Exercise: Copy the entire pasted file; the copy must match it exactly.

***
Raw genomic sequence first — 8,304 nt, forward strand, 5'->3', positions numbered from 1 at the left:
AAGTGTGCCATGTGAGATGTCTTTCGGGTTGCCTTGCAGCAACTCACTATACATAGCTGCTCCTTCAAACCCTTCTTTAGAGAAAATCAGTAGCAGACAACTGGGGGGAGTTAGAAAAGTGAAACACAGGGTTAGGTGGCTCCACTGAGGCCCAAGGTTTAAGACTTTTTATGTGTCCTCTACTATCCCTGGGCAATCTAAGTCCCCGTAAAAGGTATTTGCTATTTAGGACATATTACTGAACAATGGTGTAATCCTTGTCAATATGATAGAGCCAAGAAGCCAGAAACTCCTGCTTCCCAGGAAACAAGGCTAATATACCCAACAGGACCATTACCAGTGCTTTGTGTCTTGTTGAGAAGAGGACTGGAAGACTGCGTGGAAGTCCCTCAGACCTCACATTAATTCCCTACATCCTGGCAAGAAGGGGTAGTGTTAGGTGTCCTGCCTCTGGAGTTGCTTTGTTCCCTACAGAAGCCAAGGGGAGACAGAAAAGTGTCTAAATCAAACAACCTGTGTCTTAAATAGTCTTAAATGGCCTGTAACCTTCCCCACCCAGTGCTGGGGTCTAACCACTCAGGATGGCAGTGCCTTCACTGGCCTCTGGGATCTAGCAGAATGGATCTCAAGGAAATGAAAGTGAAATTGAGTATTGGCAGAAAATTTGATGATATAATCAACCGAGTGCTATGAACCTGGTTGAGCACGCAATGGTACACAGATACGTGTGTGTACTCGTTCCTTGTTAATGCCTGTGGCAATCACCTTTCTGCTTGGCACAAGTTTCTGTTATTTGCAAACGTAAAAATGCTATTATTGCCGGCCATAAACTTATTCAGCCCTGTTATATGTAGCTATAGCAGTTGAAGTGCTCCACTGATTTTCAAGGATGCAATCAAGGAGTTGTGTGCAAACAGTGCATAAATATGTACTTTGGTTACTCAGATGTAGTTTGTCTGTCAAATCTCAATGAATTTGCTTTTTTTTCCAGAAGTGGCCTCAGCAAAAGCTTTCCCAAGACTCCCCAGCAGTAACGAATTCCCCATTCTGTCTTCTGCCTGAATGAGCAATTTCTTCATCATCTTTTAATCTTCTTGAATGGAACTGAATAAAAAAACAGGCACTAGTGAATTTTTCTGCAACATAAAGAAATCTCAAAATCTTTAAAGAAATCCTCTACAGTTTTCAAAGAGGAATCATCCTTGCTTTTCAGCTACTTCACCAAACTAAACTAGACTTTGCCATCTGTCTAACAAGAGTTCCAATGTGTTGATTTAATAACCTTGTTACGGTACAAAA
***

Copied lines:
Raw genomic sequence first — 8,304 nt, forward strand, 5'->3', positions numbered from 1 at the left:
AAGTGTGCCATGTGAGATGTCTTTCGGGTTGCCTTGCAGCAACTCACTATACATAGCTGCTCCTTCAAACCCTTCTTTAGAGAAAATCAGTAGCAGACAACTGGGGGGAGTTAGAAAAGTGAAACACAGGGTTAGGTGGCTCCACTGAGGCCCAAGGTTTAAGACTTTTTATGTGTCCTCTACTATCCCTGGGCAATCTAAGTCCCCGTAAAAGGTATTTGCTATTTAGGACATATTACTGAACAATGGTGTAATCCTTGTCAATATGATAGAGCCAAGAAGCCAGAAACTCCTGCTTCCCAGGAAACAAGGCTAATATACCCAACAGGACCATTACCAGTGCTTTGTGTCTTGTTGAGAAGAGGACTGGAAGACTGCGTGGAAGTCCCTCAGACCTCACATTAATTCCCTACATCCTGGCAAGAAGGGGTAGTGTTAGGTGTCCTGCCTCTGGAGTTGCTTTGTTCCCTACAGAAGCCAAGGGGAGACAGAAAAGTGTCTAAATCAAACAACCTGTGTCTTAAATAGTCTTAAATGGCCTGTAACCTTCCCCACCCAGTGCTGGGGTCTAACCACTCAGGATGGCAGTGCCTTCACTGGCCTCTGGGATCTAGCAGAATGGATCTCAAGGAAATGAAAGTGAAATTGAGTATTGGCAGAAAATTTGATGATATAATCAACCGAGTGCTATGAACCTGGTTGAGCACGCAATGGTACACAGATACGTGTGTGTACTCGTTCCTTGTTAATGCCTGTGGCAATCACCTTTCTGCTTGGCACAAGTTTCTGTTATTTGCAAACGTAAAAATGCTATTATTGCCGGCCATAAACTTATTCAGCCCTGTTATATGTAGCTATAGCAGTTGAAGTGCTCCACTGATTTTCAAGGATGCAATCAAGGAGTTGTGTGCAAACAGTGCATAAATATGTACTTTGGTTACTCAGATGTAGTTTGTCTGTCAAATCTCAATGAATTTGCTTTTTTTTCCAGAAGTGGCCTCAGCAAAAGCTTTCCCAAGACTCCCCAGCAGTAACGAATTCCCCATTCTGTCTTCTGCCTGAATGAGCAATTTCTTCATCATCTTTTAATCTTCTTGAATGGAACTGAATAAAAAAACAGGCACTAGTGAATTTTTCTGCAACATAAAGAAATCTCAAAATCTTTAAAGAAATCCTCTACAGTTTTCAAAGAGGAATCATCCTTGCTTTTCAGCTACTTCACCAAACTAAACTAGACTTTGCCATCTGTCTAACAAGAGTTCCAATGTGTTGATTTAATAACCTTGTTACGGTACAAAA